In this fearless portrayal of a boy on the edge, highly acclaimed Printz Honor author A.S. King explores the desperate reality of a former child “star” who finally breaks free of his anger by creating possibilities he never knew he deserved.

My Review:

This book was brought to my attention by Andrew Smith, the author of Winger. He kept talking about A.S. King, who I admit I had not heard of before this, and her brand new book, Reality Boy, which was just released yesterday. As soon as I saw it on NetGalley, I immediately bid for it and was excited when I got it. I already read Lauren Kate’s new book, Teardrop, and I went tearing through Allegiant yesterday. After taking some time to recover from Allegiant (which I still haven’t QUITE recovered yet), I was bored and needed to keep moving through my ever-growing list of book. I remembered that this released yesterday, and I sped through this book yesterday too. I was on a ROLL.

I had read the synopsis for this book but I don’t think I was quite prepared for the sort of story that King was going to tell. I was still reeling from Allegiant and my emotions were still going haywire and I went face first into this book, unaware of how this book was going to effect me.

This book was such an eye opener in two different ways. One, it really makes you think about the effect a camera can have on a child, whether its reality TV or just as a child actor. For Gerald, its reality TV, and it scars him big time. Every single thing he did as a child, all that bad, has been broadcast all over TV, and then with the spread of the internet, all over YouTube and all that. That is scarring, and its incredibly thought provoking to think of the effect of having a child’s life broadcast on television before they can even understand what is going on, before they even get to school. Can you imagine going into school and kids already know who you are, and have seen all your bad and embarrassing moments? They can judge you before you’ve even met them, and that’s exactly what happens with Gerald and its absolutely horrifying to watch.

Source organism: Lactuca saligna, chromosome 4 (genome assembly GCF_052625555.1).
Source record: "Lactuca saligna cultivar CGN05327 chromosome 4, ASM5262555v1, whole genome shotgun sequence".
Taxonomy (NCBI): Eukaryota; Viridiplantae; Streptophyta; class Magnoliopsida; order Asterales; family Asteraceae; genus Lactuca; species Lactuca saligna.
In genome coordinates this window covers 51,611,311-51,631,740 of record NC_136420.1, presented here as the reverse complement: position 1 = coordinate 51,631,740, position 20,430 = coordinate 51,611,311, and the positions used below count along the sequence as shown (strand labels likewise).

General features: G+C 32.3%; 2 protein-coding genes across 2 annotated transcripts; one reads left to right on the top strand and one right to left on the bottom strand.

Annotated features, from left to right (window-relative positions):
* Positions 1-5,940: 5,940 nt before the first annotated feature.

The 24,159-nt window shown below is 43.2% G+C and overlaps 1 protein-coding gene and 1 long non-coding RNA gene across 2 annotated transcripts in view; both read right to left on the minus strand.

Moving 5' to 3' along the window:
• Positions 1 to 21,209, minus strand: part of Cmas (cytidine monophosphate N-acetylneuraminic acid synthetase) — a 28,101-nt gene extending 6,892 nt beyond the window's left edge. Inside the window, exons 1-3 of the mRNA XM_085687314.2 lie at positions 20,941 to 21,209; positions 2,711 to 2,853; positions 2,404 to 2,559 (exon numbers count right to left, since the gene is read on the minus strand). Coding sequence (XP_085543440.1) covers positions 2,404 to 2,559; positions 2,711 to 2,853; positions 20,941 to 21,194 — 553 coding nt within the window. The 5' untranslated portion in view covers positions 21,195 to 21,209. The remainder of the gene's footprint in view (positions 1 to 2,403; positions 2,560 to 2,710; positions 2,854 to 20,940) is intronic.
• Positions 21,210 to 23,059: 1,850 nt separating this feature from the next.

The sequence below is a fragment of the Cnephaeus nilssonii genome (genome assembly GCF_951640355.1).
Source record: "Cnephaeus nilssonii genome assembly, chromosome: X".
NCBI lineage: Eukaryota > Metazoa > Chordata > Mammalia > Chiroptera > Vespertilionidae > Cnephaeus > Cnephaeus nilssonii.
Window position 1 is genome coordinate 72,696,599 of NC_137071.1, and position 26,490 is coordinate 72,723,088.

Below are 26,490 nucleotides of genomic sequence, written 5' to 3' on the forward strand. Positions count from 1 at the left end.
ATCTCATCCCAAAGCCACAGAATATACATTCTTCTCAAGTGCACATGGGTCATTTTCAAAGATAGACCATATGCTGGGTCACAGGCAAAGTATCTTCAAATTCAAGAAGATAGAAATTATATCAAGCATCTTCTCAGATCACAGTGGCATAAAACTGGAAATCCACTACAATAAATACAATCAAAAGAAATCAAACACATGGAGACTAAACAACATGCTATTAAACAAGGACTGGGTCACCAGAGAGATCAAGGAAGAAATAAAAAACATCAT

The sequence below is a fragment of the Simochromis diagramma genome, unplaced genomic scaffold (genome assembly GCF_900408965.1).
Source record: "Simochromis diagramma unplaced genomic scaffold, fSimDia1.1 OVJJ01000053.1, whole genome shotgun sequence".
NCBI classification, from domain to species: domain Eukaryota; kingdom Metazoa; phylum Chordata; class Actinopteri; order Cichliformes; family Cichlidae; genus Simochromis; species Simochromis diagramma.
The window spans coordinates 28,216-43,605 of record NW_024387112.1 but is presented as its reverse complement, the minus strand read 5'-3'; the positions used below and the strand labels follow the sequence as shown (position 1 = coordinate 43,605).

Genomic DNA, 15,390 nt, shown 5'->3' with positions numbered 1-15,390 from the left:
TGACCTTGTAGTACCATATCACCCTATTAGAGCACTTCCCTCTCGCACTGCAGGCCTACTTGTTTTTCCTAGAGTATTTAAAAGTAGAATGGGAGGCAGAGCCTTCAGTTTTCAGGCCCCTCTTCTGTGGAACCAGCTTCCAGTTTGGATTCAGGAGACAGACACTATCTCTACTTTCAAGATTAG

But for me, its even more horrifying because of the way Gerald is treated by his mother and his sister. At first you think, its just a normal teenager, who has anger issues and has a passive mother and a cruel sister, but the story goes so much farther than that. As the story goes on, you learn of the mental, physical and emotional abuse that Gerald goes through at the hands of his seriously crazy and incredibly cruel sister, and the ways in which his mother ignores it. It sickens me. Every single time that something happens (or doesn’t happen) with Tasha or his mother, I just feel so sick to my stomach, and you keep turning the pages, hoping so badly that it gets better for Gerald, that someone does something, that people stop being so incredibly passive.

And I think when Heather, the girl who works with him, comes into his life, with her own set of familial problems, she is able to make him feel worthwhile and full of love, and she makes him feel happy, when he hardly ever feels happy. I think they both kind of embrace that idea that we can’t always excuse the things our families do to us simply because they are family. The whole idea of blood is thicker than water is not always true. I love that it shows we can’t always just deal with what our family dishes out because they are our blood and we are stuck with them for life, and they are the only family you have. Sometimes you have to speak up against the harm being done, and sometimes you have to fight that. I like that the two of them come together, and go on an adventure of friendship and love and self-discovery and escape and freedom.

This book is beautiful and I was so happy to be able to experience and I really have to give thanks to Andrew Smith for that, for promoting this book and this author so much. Its a heartbreaking but eye opening story of the effects that a camera and a neglecting family can have on a child, especially as that child grows up. Its a story of self-discovery and a story of escape from the childhood traumas that can hold us back. Watching Gerald, both as a child and as a burgeoning adult, grow into himself and gain some confidence, set goals and become determined for his freedom and his escape. Such a beautiful novel, and I definitely recommend it. Its a fairly quick read, I read it in about a couple of hours, and I was so glad that I did.

Rating:

5 out of 5 stars

A Little Less than Famous is On Sale!

Hey guys, ambulance hope you’re having a GREAT week!

I’m heading off to The Grove in Los Angeles to go to this SUPER awesome panel featuring two of my fave authors, sickness Leigh Bardugo (of the Grisha Trilogy) and Marie Lu (of the Legend Trilogy) and other guests, thumb Michael Dimartino (the creator of Avatar: The Last Airbender and The Legend of Korra) and Seth Hoffman (brains behind The Walking Dead television show).

It should be super fun, and look for an epic contest coming VERY soon :)

But in the meantime, I am SO stoked to share that my second novel, A Little Less than Famous, a contemporary YA/NA novel, is on sale for Kindle for a WHOLE WEEK, for only 99 cents!

You can find it at THIS link!

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Definitely take advantage of this now because on July 5th, it will go back up to 5.99!

Hope you guys are able to check it out!

And stay tuned for a giveaway VERY soon!